In our example, we determine a customer discount and subsequently calculate the purchase price of products with an additional discount and normally priced products separately to be able to have the values displayed separately on the bill:

These elements are almost identical and can be copied during the modeling process to save time. As both 'Product value' input elements have the same input range, only the label has to be altered here.

These elements are almost identical and can be copied during the modeling process to save time. As both ‘Product value’ input elements have the same input range, only the label has to be altered here.

To copy elements, select them, then click the Copy and Paste buttons in the Editor’s toolbar:

Click the 'Copy' button in the toolbar.

Click the ‘Copy’ button in the toolbar.

Next, click the 'paste' button. The copied elements will appear and can be rearranged.

Next, click the ‘paste’ button. The copied elements will appear and can be rearranged.

Now, rearrange the elements as needed and alter decisions and names, then connect them to other elements if necessary.

You can also copy elements from one diagram to another. For this, we recommend you to open the corresponding diagrams in different browser tabs. This procedure is especially helpful when you split one complex model into multiple, better understandable parts.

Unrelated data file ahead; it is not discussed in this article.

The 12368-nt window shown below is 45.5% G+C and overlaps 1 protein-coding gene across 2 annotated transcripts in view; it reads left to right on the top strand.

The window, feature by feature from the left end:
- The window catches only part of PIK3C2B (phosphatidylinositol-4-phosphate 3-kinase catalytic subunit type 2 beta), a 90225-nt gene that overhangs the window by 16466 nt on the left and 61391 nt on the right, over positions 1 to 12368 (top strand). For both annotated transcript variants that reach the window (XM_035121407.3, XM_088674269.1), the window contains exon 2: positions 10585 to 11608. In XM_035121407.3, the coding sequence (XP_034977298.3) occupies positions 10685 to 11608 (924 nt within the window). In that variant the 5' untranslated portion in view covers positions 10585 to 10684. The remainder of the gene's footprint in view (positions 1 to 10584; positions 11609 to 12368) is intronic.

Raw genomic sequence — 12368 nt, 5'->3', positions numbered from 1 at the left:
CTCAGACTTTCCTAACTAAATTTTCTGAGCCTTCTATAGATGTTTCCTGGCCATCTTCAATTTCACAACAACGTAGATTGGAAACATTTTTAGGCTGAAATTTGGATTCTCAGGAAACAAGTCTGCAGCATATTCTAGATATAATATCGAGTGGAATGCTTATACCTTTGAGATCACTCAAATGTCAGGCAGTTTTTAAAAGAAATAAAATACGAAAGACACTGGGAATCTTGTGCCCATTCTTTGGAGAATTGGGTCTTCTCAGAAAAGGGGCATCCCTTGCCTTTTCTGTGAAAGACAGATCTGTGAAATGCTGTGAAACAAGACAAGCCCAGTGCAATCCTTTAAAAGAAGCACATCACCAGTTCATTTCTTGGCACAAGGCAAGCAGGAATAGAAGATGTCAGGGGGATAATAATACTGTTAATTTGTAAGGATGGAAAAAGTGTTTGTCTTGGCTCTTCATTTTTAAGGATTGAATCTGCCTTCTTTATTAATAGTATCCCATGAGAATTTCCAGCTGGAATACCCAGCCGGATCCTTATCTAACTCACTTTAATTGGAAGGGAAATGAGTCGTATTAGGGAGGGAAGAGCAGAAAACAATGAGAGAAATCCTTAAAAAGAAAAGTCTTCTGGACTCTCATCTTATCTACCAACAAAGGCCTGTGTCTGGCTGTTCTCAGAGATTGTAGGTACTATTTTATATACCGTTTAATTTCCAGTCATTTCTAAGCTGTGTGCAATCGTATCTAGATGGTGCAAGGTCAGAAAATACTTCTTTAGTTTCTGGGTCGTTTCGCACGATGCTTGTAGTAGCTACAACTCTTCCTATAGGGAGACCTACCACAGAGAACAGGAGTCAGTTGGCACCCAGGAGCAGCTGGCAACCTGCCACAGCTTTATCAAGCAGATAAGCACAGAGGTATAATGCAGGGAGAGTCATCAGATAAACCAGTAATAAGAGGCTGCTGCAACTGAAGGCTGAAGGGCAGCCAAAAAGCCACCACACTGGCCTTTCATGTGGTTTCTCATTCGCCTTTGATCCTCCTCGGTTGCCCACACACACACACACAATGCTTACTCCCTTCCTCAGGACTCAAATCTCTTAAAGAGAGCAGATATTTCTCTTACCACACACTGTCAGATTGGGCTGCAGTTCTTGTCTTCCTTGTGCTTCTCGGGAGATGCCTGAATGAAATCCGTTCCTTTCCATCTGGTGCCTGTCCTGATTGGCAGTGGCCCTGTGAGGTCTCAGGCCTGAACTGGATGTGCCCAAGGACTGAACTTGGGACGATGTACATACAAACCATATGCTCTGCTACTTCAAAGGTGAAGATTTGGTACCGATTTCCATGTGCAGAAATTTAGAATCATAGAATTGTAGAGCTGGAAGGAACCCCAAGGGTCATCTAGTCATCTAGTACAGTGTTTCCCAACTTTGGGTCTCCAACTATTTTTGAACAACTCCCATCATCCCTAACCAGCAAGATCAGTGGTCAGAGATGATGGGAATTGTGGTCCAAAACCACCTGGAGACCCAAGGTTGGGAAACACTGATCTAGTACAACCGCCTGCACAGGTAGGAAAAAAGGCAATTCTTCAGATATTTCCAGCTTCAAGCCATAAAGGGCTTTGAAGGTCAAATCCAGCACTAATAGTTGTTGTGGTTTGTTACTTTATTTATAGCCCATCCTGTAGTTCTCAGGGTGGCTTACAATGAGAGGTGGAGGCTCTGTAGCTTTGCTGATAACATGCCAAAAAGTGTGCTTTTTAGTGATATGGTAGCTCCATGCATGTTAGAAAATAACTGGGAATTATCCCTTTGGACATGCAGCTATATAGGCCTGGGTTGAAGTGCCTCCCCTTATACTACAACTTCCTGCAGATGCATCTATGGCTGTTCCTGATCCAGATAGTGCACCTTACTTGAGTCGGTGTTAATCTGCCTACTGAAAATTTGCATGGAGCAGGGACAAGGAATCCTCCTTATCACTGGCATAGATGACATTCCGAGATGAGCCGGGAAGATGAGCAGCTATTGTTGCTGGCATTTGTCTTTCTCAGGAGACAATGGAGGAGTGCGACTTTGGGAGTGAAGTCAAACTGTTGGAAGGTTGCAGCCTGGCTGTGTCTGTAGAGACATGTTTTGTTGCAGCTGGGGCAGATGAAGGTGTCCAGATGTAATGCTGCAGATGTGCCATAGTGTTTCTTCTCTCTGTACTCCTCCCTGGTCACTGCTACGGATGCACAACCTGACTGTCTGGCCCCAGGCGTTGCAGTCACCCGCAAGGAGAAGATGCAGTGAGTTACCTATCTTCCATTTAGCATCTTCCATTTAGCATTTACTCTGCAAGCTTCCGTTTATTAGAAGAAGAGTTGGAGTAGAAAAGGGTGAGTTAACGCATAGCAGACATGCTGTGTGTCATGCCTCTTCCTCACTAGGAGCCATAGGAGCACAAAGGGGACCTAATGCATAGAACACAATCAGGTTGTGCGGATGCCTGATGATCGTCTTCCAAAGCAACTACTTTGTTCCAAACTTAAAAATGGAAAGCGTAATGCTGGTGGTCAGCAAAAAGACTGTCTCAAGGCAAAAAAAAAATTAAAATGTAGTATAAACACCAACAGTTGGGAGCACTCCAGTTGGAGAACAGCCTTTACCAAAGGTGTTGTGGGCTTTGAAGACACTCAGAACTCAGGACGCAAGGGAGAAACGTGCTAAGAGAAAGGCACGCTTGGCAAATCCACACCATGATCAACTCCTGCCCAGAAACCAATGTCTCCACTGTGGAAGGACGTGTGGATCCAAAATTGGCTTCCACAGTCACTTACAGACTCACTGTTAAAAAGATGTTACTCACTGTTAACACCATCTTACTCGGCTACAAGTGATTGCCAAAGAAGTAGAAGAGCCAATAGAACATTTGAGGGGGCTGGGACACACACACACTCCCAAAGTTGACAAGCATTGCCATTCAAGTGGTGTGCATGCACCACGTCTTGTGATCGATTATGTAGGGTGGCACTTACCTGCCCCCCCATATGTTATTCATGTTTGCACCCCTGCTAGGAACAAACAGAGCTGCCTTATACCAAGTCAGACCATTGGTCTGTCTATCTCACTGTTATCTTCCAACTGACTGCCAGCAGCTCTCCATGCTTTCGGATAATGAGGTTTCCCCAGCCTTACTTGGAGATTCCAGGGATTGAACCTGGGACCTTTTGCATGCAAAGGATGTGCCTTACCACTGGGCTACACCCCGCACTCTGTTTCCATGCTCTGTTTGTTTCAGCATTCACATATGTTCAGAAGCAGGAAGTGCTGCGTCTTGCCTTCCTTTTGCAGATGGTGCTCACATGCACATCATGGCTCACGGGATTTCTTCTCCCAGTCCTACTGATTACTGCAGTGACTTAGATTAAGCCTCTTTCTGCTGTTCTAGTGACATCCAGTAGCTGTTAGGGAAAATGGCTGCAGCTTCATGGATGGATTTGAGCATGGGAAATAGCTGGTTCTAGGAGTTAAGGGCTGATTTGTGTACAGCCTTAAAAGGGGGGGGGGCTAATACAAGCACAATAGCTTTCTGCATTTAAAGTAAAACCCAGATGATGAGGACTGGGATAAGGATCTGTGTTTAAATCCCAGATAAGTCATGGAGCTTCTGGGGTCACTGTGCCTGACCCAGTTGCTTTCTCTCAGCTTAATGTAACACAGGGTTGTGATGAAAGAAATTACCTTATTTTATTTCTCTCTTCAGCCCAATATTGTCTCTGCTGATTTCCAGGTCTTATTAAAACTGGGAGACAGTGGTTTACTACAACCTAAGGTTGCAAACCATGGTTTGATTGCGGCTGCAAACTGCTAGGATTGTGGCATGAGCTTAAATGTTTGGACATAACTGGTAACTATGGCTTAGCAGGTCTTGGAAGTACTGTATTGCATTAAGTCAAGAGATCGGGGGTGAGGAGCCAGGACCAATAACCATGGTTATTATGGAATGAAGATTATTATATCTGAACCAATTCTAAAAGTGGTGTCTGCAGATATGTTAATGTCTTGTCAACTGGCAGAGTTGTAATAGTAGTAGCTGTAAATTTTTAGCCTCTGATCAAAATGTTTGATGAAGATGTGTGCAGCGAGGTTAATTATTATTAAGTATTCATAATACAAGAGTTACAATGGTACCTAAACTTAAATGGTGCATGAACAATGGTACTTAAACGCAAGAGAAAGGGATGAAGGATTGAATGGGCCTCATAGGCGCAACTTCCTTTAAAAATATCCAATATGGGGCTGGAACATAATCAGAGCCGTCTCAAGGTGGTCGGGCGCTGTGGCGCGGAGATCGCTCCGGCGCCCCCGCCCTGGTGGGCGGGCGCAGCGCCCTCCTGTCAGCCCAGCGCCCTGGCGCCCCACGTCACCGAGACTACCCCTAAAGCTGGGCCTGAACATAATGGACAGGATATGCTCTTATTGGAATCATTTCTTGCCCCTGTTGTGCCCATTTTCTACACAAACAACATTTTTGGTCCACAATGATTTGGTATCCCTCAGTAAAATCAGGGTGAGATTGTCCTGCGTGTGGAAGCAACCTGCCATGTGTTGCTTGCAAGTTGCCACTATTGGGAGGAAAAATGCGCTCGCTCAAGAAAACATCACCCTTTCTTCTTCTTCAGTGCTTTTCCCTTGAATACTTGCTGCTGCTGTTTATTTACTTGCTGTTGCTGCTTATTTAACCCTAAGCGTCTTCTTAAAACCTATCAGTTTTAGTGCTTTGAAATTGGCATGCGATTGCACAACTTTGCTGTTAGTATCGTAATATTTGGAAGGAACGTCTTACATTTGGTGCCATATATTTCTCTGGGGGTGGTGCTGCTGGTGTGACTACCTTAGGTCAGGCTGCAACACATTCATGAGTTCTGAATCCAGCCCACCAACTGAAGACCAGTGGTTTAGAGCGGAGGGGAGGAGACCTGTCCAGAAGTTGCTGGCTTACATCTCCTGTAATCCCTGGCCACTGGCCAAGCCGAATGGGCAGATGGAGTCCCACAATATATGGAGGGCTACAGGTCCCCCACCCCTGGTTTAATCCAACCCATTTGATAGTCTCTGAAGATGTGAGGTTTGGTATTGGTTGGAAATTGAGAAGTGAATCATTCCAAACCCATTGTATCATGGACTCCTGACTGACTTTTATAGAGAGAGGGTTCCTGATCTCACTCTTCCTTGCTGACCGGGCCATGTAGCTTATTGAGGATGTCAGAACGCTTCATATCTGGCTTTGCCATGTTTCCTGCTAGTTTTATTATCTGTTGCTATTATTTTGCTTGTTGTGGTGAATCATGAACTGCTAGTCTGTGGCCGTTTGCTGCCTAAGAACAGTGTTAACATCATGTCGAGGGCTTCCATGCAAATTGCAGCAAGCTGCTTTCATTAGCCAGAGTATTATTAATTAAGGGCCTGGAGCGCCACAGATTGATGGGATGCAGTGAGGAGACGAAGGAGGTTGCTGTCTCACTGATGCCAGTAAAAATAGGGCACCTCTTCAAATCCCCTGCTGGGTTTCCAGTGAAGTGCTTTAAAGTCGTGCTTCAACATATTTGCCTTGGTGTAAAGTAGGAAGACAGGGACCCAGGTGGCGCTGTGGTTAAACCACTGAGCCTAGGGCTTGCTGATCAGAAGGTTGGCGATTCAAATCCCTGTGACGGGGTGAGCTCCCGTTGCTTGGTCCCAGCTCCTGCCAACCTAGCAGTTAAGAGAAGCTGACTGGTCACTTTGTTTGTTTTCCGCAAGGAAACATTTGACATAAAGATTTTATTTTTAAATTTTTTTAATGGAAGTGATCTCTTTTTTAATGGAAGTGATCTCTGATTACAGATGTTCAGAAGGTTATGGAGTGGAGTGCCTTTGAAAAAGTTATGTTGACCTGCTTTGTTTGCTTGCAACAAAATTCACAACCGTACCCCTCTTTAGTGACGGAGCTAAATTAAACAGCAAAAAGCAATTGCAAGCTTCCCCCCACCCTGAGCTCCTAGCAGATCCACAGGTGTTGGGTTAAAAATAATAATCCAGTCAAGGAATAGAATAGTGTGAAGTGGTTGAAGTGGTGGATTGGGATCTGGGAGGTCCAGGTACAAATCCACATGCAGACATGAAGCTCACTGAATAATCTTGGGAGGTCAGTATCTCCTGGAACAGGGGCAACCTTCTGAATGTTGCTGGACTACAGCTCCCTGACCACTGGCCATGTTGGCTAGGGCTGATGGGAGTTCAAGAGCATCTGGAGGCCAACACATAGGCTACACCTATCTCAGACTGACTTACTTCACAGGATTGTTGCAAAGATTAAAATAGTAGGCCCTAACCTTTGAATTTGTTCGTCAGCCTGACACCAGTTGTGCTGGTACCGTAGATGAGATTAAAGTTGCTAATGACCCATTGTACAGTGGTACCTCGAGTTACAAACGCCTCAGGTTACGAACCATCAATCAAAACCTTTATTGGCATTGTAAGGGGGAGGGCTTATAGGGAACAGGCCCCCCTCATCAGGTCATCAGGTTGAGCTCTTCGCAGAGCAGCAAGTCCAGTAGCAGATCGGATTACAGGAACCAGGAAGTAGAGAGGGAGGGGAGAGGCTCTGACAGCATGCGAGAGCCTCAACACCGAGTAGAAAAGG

Importing decision rules

You might have parts of your decision rules already defined in a spreadsheet. Then, you can import these decision rules into your DMN decision table, for example as a list of comma-separated values.

For this, open the decision table editor and click Import/Export - Text Import in the top-right corner:

Click 'Import/Export' - 'Import text'.

Click ‘Import/Export’ - ‘Import text’.

Now, you can insert a set of decision rules, for example by copy and paste.

In the example below, we import a set of rules to determine a customer discount:

Import the decision rules.

Import the decision rules.

The rules need to comply with the following structure:

  • Depending on the delimiter you choose, the entry fields of a decision table rows (rule) need to separated by a tab, semicolon or comma. Relational operators like = and <= must be part of the field they relate to.

  • For each rule, you need to start a new line.

  • The import only supports the following literal expressions:

    • not(value)
    • not(value1, ..., valueN)
    • !=value

    For example, not(Premium, Gold, Platinum) can exclude all customers with corresponding bonus cards.

An import doesn’t overwrite existing rules. After you have imported the rules, they are appended to the decision table:

The rules are appended to the decision table.

The rules are appended to the decision table.